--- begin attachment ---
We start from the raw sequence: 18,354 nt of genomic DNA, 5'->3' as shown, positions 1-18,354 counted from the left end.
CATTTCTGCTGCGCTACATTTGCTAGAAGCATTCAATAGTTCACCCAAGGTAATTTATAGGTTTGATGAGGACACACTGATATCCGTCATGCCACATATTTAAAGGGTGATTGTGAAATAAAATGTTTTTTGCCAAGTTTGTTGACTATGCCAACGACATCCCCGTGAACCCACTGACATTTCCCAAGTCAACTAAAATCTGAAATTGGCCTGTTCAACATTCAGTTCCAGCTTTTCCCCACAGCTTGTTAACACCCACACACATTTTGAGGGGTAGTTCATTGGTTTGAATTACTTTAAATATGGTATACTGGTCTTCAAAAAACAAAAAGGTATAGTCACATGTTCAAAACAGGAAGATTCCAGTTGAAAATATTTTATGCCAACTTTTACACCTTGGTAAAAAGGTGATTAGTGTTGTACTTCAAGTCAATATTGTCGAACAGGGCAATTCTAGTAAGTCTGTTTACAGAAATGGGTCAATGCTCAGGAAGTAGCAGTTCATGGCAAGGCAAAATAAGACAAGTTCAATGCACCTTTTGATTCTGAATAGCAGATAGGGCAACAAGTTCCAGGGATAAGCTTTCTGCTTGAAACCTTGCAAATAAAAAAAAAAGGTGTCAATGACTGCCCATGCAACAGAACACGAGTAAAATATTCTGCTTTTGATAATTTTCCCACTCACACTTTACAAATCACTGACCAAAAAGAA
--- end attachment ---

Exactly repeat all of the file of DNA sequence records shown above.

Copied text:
We start from the raw sequence: 18,354 nt of genomic DNA, 5'->3' as shown, positions 1-18,354 counted from the left end.
CATTTCTGCTGCGCTACATTTGCTAGAAGCATTCAATAGTTCACCCAAGGTAATTTATAGGTTTGATGAGGACACACTGATATCCGTCATGCCACATATTTAAAGGGTGATTGTGAAATAAAATGTTTTTTGCCAAGTTTGTTGACTATGCCAACGACATCCCCGTGAACCCACTGACATTTCCCAAGTCAACTAAAATCTGAAATTGGCCTGTTCAACATTCAGTTCCAGCTTTTCCCCACAGCTTGTTAACACCCACACACATTTTGAGGGGTAGTTCATTGGTTTGAATTACTTTAAATATGGTATACTGGTCTTCAAAAAACAAAAAGGTATAGTCACATGTTCAAAACAGGAAGATTCCAGTTGAAAATATTTTATGCCAACTTTTACACCTTGGTAAAAAGGTGATTAGTGTTGTACTTCAAGTCAATATTGTCGAACAGGGCAATTCTAGTAAGTCTGTTTACAGAAATGGGTCAATGCTCAGGAAGTAGCAGTTCATGGCAAGGCAAAATAAGACAAGTTCAATGCACCTTTTGATTCTGAATAGCAGATAGGGCAACAAGTTCCAGGGATAAGCTTTCTGCTTGAAACCTTGCAAATAAAAAAAAAAGGTGTCAATGACTGCCCATGCAACAGAACACGAGTAAAATATTCTGCTTTTGATAATTTTCCCACTCACACTTTACAAATCACTGACCAAAAAGAA